At Spring to Life we recognise that there are many pathways towards wellness. All people are different in what works for them and gives them healing. We also see the need to allow people to try out new approaches and therapies, which they may have never considered.
As such, we offer a wide range of well-being modalities which fall into four categories. Each of these benefit people in a variety of ways:
In addition to this we run specific projects related to community well-being: Fruit and Nut Village, Food Forest Brum and Mother Gardens.
We believe in the interconnectedness between personal, interpersonal, community, and planetary well-being. This approach is reflected in how our different projects and therapies may weave into one another.
This well-being wheel illustrates our entire programme. Click on the wheel to view fully:
We have a number of counsellors that use a range of different models suiting different people. Counselling can be of immense benefit to help people work through stresses and difficult times, and for gaining an understanding of their emotions.
Explores topics of the group’s choosing, from subjects including anger, confidence, stress, anxiety and depression. In these groups people get to learn methods for managing difficult emotions. Through group discussions people also gain increased self-awareness and connection, with the added benefit of contributing to the well-being of others.
Reading for well-being
Through the form of reading within a group, the mind can be calmed, refocused and relieved of stress. People come together to read and listen to stories and poems. Space is created throughout the session to explore and discuss themes in the literature which may reflect aspects of our own lives. This is also an opportunity for people to interact and socialise.
Tree of Life
A therapeutic intervention developed by psychologists in Africa initially for children and young people, it has now been successfully used with adults to help them identify their strengths, abilities, hopes and dreams, reconnect with their roots and relationships, and think about the ‘storms of life’ from a position of strength.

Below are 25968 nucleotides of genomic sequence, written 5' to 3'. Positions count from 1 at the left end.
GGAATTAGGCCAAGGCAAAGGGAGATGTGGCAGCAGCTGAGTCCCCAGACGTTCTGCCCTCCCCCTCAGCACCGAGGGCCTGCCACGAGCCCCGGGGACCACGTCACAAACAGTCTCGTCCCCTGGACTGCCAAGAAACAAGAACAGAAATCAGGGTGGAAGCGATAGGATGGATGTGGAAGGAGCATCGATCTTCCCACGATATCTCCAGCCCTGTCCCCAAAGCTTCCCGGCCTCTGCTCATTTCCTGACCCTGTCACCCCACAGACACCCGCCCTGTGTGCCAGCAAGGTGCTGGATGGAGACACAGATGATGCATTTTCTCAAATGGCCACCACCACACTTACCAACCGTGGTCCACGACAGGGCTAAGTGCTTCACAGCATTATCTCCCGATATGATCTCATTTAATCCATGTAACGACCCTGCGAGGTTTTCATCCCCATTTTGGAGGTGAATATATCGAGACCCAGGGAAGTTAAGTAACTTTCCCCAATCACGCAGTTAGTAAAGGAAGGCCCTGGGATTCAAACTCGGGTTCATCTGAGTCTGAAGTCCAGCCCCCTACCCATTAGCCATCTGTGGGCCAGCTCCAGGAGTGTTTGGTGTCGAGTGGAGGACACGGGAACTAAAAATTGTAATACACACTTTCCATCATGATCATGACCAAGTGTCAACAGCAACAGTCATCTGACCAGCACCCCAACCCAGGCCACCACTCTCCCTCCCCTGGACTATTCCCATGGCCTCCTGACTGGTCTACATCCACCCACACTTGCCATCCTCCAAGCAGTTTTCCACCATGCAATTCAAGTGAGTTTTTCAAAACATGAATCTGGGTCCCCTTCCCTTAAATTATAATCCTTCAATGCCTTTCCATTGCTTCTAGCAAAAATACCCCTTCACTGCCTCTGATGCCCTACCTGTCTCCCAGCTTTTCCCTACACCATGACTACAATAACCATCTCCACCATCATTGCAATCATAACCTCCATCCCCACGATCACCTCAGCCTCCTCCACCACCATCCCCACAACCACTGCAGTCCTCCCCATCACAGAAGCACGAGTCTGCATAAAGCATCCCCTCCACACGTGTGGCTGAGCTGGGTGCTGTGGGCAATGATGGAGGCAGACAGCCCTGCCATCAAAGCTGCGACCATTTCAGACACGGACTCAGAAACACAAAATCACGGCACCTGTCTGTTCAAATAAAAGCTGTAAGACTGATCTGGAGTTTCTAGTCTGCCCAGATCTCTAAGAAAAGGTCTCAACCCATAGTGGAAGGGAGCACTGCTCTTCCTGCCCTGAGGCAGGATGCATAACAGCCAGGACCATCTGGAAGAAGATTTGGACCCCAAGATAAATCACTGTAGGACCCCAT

The basic philosophy behind Strengths Finder is that everyone has natural talents and that we’ll get the farthest in life if we focus on elevating our personal strengths, rather than trying to balance out our weaknesses. Through an online-questionnaire people are able to find out a comprehensive list of what their natural strenghts and talents are, and are then able to explore with our Strenghts Finder practitioner how to put these strenghts to best use in life.
Art for well-being
Art making can help people explore, communicate and make sense of their experiences. You don’t have to be “good at art” to benefit from sessions. People have the opportunity to use different methods and materials to express themselves. There’s growing evidence to show that participation in creative activities can improve well-being.
Poetry and Rhyming
These are poetry and rhyming worksops for all age ranges and abilities. Previously short-listed as Birmingham Poet Laureate, Kurly has a fun approach to working with people, enabling those who are shy to offer more of themselves in a fun, creative and therapeutic way.
Drama for Well-being
Using drama games and fun workshops, we aim to empower and build confidence in ourselves and others, whilst helping to put a voice to our thoughts, feelings, opinions to make sense of our world. For the participants, the key skills that are strengthened are confidence, self awareness, acceptance of self and others, emotional intelligence, trust, and responsibility.
This is an ancient practice with immense therapeutic benefits. It uses rhythm to promote healing and self-expression. Being part of a drumming group can give you a sense of connection with others and boost your self-esteem, as you become part of and contribute towards a collective rhythmic experience.
Dance and Movement
Creatively explores thoughts, feelings and emotions using movement as a tool for expression. The mind and body are connected and movement can unlock emotions in ways that verbal therapies might not be able to. It addresses emotional, social, cognitive and physical issues and can be a great way to increase self confidence and realise creative potential. The movement can be big or small and no previous dance experience is necessary.
A floor gym programme thatpromotes brain‐body connections. It relaxes and activates the body, and clears the mind. It also draws on yoga and Pilates. It can help you: gain body awareness combat a sedentary lifestyle, stay fit as an elder, release stress, and rehabilitate your body.